It wouldn’t be FrightFest with at least one zom-com. Eat Brain Love is based on a YA road novel, and makes for an appealing, life-affirming film about the undead. This time being a zombie is reimagined to be like catching the werewolf curse, with the infected still functioning normally until the hunger overwhelms them: a reinvention that lends itself well to a tale about horny teens. It’s a coming of age/ age of cumming style comedy, loaded with low-brow humour but a lot of heart. We follow the sexpolits of two teens who contract the virus in its new STD form: Jake, and his long-time crush Amanda, who get the Herpes of the undead from two other people. One day they both simultaneously flip in the canteen and end up on the run together. It does not mean love at first bite as they chow down on their classmates though. After all, he’s a slacker dweeb and she’s the head cheerleader – so a bit out of his league. Thanks to unwritten schools rules, they’re the kind of kids that can only hang out when everyone else is dead or after them. On the run from the Necrotic Control Division and their teen psychic Cass (at least it beats jury duty), they go in search of a cure, more food and an answer to who (if anyone) deserves to die.
I know there’s been a tonne of these films, and most are so-so. But I got a lot from Eat Brains Love. It’s a good underdog story with well-rounded characters – even if they’re tweeny fixtures. Jake and Amanda are a joy to hang out with and undergo reasonable character journeys. Even if it sticks to the trope of her as a prize to be won by an immature guy, it’s delightful to watch them get closer. Cass, a “cute Ripley chick” down to her green jumpsuit, is an inspired inclusion, and her complicating the things by falling for Jake makes for an enjoyable love triangle. Unfortunately, this narrow focus, which I suspect was partially done for budget reasons, comes at the expense of tension and the film never quite reaches a crescendo. It’s exciting but not thrilling. The angle of a secret branch of the government trying to cover up the disease helps it immensely though. A split narrative is handy for interrogating the NCD’s goals to turn zombies into mindless Pavlovian pets. It also allows the film to ask heavy questions about how we should treat people with sick impulses, such as sex offenders. When taken on top of all the killing, this means the move goes to dark places. It never really feels it though, with the nastiness getting countered by the sweet romance (or romances) at its core, and the fluffy pop-video feel. It’s good-natured, if very gory, fun that I hope finds its audience. And since the book has a sequel, aptly entitled Undead With Benefits, maybe there’ll be second servings. Future events will always need one.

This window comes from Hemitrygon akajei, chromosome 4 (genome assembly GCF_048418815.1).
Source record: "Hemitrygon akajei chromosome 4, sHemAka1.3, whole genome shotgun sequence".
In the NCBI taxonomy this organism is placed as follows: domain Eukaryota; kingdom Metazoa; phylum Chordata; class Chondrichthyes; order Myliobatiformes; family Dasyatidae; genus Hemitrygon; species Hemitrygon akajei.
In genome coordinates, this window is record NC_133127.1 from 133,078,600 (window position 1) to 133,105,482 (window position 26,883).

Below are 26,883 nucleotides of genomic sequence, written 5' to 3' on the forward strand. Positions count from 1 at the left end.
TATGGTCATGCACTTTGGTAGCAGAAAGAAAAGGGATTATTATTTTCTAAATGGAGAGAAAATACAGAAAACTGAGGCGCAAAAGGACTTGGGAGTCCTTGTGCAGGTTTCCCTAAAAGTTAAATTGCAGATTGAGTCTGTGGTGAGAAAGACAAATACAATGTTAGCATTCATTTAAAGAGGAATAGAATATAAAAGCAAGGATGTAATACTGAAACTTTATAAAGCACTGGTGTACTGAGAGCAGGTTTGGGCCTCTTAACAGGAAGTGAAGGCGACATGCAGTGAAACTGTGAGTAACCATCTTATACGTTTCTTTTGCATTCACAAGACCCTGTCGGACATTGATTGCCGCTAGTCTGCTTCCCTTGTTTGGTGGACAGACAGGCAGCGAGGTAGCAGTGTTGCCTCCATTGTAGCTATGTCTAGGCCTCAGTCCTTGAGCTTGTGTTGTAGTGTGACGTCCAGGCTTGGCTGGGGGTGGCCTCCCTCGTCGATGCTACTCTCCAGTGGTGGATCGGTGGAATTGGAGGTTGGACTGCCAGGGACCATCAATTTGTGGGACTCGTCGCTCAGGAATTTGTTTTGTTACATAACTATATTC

DANIEL ISN’T REAL
Directed by Adam Egypt Mortimer
Last time I watched a Mortimer film was FrightFest a few years ago, when Some Kind of Hate played, and I wasn’t a fan at all. He’s clearly talented, and I don’t doubt his intentions were good, and the purpose was to explore how abuse can be cyclical. Even so, I found the use of self-harm as a weapon, and its sexualised depictions, problematic. I appreciate I may be too picky: it’s not uncommon for modern supernatural horror to appropriate medical symptoms/ behaviours to frame them as supernatural (Ari Aster’s career is arguably built on this convention). To this day though, with the possible exception of Lights Out’s ending, I’ve never seen it done so uncomfortably. As such, I was apprehensive about another movie by the same director that dealt with similarly sensitive material. This time around its coping with trauma. As a boy, Luke needs an escape from the world so conjures up Daniel: an imaginary friend he seeks solace in. Seems normal enough, and maybe even a good thing, until one day an increasingly needy Daniel makes him try to kill his own mother with a cocktail of prescription drugs. In response, Daniel gets metaphorically locked away in a toy castle, never to be let out again. Years later, Luke is a freshman in college and having trouble coping with the many pressures on campus and at home. After a seizure-inducing trip to a nightclub, he goes into counselling where he’s encouraged to connect with his old coping strategies again, leading to a reunion. It’s great at first when Daniel helps him get girls, like a metaphysical Hitch, though soon takes a very nasty turn as he learns more about the nature of his not-really-there buddy. Think a darker Drop Dead Fred. Still, at least he’s not real, right? Means he can’t hurt anyone…